“Or maybe because President Trump knows how to appreciate a good ass when he sees one.”

Vulgar. Is this what German-Americans have become under the odious Trump regime?

2. “In poor countries, we can sometimes be like, ‘Oh, it’s food insecurity, it’s drought, it’s not temperature,’” Grace said. “This is a place for us to start thinking about what physical environments do to our health.”

3. We still approach the World with imperialist thinking. What is a savage? Someone who lives well in a different culture or someone who lives in your culture but acts with impunity.

2. Temperature doesn't seem to explain much of anything about test scores. Look at the maps. The counties with higher test scores also have a higher fraction of days on which classrooms get too hot. There is almost no variation in school AC penetration, but what little their is show a negative correlation with percentage of Hispanic and black student population. The collinearity of temperature and state fixed effects is most likely high (also Maine seems to perform terribly on PSATs). I know showing r-squared is not popular in economics, but I would love to see what these temperature variables add to explanatory factors. I would also like to see the coefficients on income presented alongside the coefficients on temperature. But I guess as long as p > 0.05 (also, please don't put a star next to a coefficient with p < 0.05), then it's a result. The main result (in table 2) is that a 1 degree increase in average temp decreases the score by 0.001 standard deviations. The authors note the average gain in PSAT performance between is 0.3 standard deviations. This seems like a clear case of getting a significant result just because you have lots of data points. Even if this effect is real, the places with the highest mean temperatures already have AC. Note that a lot of their data is coming from southern CA a few pockets in Texas and Florida, and a lot of the northeast. Let me know when that actually have important results about what affects test scores.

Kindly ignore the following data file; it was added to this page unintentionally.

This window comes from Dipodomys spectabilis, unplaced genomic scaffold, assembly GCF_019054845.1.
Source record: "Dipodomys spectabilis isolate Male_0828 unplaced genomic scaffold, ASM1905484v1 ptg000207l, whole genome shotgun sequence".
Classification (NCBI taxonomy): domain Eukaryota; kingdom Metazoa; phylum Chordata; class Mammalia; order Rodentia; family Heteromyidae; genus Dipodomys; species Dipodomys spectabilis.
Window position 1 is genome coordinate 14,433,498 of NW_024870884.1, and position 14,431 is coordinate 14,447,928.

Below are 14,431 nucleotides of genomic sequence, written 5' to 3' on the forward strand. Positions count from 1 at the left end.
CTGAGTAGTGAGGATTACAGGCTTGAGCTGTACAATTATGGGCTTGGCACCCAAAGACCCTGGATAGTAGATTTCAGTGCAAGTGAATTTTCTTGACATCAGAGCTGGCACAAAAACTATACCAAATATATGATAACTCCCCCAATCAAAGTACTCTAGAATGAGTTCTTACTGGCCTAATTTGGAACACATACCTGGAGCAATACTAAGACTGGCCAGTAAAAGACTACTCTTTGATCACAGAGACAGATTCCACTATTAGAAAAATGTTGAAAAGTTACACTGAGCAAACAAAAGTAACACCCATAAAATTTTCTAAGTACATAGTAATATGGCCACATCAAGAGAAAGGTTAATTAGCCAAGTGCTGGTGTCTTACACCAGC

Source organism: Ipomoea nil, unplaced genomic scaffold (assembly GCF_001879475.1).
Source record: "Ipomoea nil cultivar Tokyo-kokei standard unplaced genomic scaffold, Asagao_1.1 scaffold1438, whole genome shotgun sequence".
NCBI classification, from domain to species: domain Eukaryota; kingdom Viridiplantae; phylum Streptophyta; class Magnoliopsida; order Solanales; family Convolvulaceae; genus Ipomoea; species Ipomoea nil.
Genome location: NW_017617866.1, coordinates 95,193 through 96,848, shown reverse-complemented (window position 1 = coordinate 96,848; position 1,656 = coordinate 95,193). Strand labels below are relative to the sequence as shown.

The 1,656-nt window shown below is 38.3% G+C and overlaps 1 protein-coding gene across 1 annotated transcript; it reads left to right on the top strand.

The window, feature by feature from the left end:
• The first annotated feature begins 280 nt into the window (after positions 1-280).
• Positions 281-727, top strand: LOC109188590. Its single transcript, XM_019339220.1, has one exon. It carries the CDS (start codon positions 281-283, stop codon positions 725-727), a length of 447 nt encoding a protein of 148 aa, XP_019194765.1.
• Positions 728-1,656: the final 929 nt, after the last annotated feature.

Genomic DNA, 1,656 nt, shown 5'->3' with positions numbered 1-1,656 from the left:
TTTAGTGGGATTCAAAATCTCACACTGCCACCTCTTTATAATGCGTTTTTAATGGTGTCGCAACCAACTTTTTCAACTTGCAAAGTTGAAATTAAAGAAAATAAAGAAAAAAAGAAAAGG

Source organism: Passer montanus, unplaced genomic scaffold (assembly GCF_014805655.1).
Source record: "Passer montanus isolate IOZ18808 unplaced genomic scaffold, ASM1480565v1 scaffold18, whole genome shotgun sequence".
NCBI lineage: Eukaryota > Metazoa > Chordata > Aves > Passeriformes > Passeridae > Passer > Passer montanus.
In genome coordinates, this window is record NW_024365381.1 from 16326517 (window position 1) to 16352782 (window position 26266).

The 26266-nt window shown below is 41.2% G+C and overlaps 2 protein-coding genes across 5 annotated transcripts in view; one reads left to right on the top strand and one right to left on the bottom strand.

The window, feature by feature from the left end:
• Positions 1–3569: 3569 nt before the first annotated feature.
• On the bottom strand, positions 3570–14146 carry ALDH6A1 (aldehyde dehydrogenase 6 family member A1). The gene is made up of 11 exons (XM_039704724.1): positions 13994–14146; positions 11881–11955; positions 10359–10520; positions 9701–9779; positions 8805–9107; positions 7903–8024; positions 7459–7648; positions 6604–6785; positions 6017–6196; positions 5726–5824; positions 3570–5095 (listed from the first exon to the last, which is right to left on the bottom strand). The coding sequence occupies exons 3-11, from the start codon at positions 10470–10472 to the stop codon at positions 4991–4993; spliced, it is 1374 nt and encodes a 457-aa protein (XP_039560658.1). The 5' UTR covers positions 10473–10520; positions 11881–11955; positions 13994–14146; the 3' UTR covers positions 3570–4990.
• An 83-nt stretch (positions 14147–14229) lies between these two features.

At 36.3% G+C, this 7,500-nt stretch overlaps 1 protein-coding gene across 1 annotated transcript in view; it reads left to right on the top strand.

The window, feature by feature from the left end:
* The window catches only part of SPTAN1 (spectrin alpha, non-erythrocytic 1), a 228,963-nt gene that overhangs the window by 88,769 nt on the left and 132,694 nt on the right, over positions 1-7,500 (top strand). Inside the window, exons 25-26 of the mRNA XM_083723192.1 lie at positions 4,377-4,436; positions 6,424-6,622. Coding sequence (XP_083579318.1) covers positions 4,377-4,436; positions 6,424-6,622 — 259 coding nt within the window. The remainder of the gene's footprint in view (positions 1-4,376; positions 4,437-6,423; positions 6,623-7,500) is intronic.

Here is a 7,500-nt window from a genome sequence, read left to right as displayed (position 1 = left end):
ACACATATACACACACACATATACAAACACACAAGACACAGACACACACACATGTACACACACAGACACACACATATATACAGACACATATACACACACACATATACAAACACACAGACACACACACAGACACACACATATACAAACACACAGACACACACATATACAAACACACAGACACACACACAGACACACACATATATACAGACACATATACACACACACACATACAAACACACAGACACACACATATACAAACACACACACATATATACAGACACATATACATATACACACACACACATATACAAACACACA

#5 gets the implications of discoverability:

Along comes a service that not only wipes out content by default after a short period of time but is inscrutable to the very parents who might crash the party. In fact, there's an entire class of products for which I believe an Easter Egg-like interface is actually preferable to an elegant, self-describing interface, long seen as the apex of UI design (more on that another day).